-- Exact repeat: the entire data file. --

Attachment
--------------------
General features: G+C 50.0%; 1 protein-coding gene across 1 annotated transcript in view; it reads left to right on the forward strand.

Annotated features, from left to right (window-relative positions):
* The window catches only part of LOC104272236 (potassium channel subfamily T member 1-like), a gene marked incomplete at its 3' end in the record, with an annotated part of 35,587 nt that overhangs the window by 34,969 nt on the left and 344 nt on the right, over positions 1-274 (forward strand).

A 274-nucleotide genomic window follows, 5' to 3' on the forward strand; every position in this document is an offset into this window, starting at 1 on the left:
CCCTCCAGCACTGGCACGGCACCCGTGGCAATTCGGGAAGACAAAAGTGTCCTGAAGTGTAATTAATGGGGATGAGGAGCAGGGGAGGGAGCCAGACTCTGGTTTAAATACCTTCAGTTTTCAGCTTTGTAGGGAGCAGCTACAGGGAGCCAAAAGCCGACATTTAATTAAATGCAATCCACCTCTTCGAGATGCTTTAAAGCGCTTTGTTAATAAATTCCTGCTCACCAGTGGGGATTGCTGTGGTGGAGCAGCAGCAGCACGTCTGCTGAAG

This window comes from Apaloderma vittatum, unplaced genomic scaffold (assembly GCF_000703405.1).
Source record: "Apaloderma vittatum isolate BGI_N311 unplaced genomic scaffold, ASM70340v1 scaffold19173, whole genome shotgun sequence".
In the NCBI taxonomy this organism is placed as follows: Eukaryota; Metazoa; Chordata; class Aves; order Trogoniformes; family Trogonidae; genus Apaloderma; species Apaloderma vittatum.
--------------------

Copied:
General features: G+C 50.0%; 1 protein-coding gene across 1 annotated transcript in view; it reads left to right on the forward strand.

Annotated features, from left to right (window-relative positions):
* The window catches only part of LOC104272236 (potassium channel subfamily T member 1-like), a gene marked incomplete at its 3' end in the record, with an annotated part of 35,587 nt that overhangs the window by 34,969 nt on the left and 344 nt on the right, over positions 1-274 (forward strand).

A 274-nucleotide genomic window follows, 5' to 3' on the forward strand; every position in this document is an offset into this window, starting at 1 on the left:
CCCTCCAGCACTGGCACGGCACCCGTGGCAATTCGGGAAGACAAAAGTGTCCTGAAGTGTAATTAATGGGGATGAGGAGCAGGGGAGGGAGCCAGACTCTGGTTTAAATACCTTCAGTTTTCAGCTTTGTAGGGAGCAGCTACAGGGAGCCAAAAGCCGACATTTAATTAAATGCAATCCACCTCTTCGAGATGCTTTAAAGCGCTTTGTTAATAAATTCCTGCTCACCAGTGGGGATTGCTGTGGTGGAGCAGCAGCAGCACGTCTGCTGAAG

This window comes from Apaloderma vittatum, unplaced genomic scaffold (assembly GCF_000703405.1).
Source record: "Apaloderma vittatum isolate BGI_N311 unplaced genomic scaffold, ASM70340v1 scaffold19173, whole genome shotgun sequence".
In the NCBI taxonomy this organism is placed as follows: Eukaryota; Metazoa; Chordata; class Aves; order Trogoniformes; family Trogonidae; genus Apaloderma; species Apaloderma vittatum.